In the interest of presenting the full spectrum of CSA emotions, however, there were a few drawbacks.  The prepwork for my box took up a lot of time, and I frequently would spend 2-3 hours on a Saturday chopping and roasting and washing (there’s a LOT of washing to do with organic farm produce) and then subsequently washing the knives and salad spinner and cutting boards.  I could have amortized this over the week, but I found that the less work I have to do on a Tuesday night to make my Wednesday lunch, the better.  Along those lines, the half share was still a lot for two people, and we threw out more than I’d care to admit.  Especially in the winter, when a potato can go from “fine” to “dear God get it away from me it’s developing a brain” seemly in ten minutes.  And that was with sharing our unwanted veggies and giving away two of our weekly boxes – and altogether forgetting a late-season box on a Saturday morning, which was maddening.  Fresh organic stuff just goes bad more quickly.  Better for your body, worse for your fridge.

Furthermore, while I liked the variety and the mystery, it was at times annoying that I would just feel like some roasted green beans but instead I had salad greens for the eighth week straight.  Or tomatoes.  I never thought I’d get sick of tomatoes, but after the summer of receiving about three pounds of tomatoes a week, and being the only person in my household that eats them… I needed a breather.  There were definitely times where I said to myself, “I know for a fact that ____ is in season and I really wish I had some of that right now instead of MORE CABBAGE.”  You are at the mercy of your farm, and their luck in growing crops this year, so you take what you get and like it and don’t complain.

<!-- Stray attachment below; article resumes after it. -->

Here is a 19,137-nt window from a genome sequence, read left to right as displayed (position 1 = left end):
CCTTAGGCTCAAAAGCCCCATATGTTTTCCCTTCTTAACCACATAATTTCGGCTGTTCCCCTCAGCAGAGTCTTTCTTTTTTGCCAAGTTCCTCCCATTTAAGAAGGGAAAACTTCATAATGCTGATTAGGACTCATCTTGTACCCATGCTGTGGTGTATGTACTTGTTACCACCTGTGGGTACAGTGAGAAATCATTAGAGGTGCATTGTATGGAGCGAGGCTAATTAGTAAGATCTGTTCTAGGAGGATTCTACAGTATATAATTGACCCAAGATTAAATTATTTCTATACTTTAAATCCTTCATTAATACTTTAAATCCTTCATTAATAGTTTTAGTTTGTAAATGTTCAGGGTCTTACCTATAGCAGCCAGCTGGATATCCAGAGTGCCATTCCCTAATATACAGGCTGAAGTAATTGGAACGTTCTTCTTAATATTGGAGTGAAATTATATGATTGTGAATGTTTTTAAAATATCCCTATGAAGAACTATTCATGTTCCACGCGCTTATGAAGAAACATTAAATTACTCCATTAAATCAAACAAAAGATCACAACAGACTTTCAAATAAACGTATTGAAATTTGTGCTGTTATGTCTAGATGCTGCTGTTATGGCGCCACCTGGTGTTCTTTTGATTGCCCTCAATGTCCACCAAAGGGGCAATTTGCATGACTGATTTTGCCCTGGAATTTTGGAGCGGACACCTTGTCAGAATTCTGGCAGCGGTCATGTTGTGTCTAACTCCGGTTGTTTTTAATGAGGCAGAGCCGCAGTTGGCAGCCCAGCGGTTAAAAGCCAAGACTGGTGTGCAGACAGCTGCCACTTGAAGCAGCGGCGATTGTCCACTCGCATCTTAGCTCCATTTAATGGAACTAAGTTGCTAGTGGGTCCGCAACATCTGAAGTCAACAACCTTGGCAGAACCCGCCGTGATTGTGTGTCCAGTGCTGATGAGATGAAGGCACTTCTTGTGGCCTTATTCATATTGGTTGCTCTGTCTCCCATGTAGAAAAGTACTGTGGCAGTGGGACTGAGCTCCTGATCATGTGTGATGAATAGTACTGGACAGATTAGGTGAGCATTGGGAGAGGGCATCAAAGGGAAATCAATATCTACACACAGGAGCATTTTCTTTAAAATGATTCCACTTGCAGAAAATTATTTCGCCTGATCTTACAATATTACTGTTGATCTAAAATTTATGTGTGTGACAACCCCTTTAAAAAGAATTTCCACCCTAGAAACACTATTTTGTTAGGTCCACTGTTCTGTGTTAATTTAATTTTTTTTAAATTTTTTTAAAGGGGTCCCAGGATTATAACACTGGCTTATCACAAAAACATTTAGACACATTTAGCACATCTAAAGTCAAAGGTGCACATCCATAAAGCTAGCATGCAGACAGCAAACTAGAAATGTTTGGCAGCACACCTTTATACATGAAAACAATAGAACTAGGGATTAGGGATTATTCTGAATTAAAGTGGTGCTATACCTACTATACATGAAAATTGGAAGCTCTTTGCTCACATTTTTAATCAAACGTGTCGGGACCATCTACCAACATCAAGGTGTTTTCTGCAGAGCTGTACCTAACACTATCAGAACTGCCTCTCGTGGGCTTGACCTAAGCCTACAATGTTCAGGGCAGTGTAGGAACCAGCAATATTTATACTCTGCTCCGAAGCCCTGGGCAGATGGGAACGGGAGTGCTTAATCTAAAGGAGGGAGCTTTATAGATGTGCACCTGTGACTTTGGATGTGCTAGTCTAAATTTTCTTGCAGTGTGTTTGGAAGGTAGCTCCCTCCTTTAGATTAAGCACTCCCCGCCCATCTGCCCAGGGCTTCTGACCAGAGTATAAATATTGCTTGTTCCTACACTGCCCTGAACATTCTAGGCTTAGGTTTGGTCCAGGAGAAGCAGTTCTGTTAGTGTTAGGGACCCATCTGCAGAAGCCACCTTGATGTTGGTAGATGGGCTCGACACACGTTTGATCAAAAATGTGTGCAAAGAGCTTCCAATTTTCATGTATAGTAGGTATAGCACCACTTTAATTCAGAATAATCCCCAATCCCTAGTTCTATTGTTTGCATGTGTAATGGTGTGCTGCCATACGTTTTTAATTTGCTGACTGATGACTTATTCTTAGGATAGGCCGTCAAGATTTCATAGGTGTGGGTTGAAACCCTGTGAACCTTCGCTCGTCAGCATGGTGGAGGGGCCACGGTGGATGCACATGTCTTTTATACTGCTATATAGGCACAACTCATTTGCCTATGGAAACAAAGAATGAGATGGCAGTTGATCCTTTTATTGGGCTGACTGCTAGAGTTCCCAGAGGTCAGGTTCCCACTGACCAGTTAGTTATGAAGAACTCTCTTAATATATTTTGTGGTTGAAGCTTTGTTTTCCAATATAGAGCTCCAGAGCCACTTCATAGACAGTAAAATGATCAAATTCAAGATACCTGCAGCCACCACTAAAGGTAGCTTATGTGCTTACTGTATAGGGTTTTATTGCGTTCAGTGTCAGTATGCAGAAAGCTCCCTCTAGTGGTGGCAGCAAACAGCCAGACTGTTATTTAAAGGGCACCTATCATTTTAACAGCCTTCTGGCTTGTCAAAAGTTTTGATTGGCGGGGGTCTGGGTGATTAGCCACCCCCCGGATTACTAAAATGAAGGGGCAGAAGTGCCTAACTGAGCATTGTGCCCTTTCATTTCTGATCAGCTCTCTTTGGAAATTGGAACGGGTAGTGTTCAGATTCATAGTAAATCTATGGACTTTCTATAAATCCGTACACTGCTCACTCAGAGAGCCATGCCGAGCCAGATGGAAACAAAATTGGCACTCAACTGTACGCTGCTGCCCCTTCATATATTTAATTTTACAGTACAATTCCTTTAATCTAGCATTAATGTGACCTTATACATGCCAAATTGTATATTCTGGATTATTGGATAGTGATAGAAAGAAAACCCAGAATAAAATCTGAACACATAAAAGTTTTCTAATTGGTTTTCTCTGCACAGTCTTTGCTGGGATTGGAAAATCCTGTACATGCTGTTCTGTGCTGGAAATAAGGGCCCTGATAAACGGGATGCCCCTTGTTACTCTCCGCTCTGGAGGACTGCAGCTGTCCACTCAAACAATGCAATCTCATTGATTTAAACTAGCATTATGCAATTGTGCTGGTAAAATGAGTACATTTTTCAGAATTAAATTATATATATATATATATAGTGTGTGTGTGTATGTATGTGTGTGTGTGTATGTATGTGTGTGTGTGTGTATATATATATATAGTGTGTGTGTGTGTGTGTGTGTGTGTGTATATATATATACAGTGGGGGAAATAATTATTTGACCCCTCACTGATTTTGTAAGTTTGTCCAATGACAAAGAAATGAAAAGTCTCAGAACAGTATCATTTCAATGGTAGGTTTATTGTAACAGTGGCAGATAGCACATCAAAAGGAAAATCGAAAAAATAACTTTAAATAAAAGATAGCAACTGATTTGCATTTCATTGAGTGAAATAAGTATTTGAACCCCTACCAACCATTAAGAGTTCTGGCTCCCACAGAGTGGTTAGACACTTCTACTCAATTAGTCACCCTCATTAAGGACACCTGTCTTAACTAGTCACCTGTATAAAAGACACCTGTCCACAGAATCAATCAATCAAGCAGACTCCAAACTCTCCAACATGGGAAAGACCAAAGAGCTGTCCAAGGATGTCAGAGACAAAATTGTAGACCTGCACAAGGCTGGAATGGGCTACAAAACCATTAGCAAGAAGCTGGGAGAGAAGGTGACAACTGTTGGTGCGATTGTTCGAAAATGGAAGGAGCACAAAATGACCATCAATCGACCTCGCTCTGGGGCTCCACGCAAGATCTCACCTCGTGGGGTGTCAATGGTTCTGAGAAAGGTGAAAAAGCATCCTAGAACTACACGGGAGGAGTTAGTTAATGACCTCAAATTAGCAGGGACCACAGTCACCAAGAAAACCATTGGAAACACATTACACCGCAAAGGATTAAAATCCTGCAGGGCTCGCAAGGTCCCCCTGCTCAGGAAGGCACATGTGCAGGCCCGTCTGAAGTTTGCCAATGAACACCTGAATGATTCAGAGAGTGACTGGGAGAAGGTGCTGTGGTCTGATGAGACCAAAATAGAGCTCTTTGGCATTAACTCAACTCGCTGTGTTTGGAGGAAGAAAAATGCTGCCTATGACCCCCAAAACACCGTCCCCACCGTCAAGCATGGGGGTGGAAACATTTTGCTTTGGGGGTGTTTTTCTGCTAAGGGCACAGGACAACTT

Overall, I’m still on the fence about whether or not I’ll become a member of my farm again this year.  I felt great about making an investment in local agriculture and eating fresh Jersey vegetables all year, but I felt guilty and weird about eventually coming to hate swiss chard and throwing out entire bags of vegetables that we just didn’t have time to eat.  It might be better, for my household with two people (one of whom is an incredibly picky eater), to just make a habit of going to the farmer’s market every Saturday and getting a couple of seasonal items instead of getting a cornucopia delivered once a week.

My 2014, though, was definitely enhanced by my CSA.  And until I decide about 2015, you can find me here, wrapped in a blanket scarf at my desk and waiting patiently for collard greens to come back into season.  My sincere thanks to Bonnie for letting me share my story, and for having a fabulous blog that has inspired many a veggie-laden dinner for my CSA bounty!

You can find more of Lili’s musing at http://ellegolightly.tumblr.com.

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4 thoughts on “GUEST POST: My CSA Year, or, How I Learned to Tolerate Cabbage”

    1. I’m so glad it was helpful to you, Mike! I’m really appreciative to Lili for giving us a candid account of her CSA experience. The CSA sounds so appealing, but I just don’t know if not knowing what I’m getting each week would fit into my lifestyle. Would I be able to find something to do with all of it?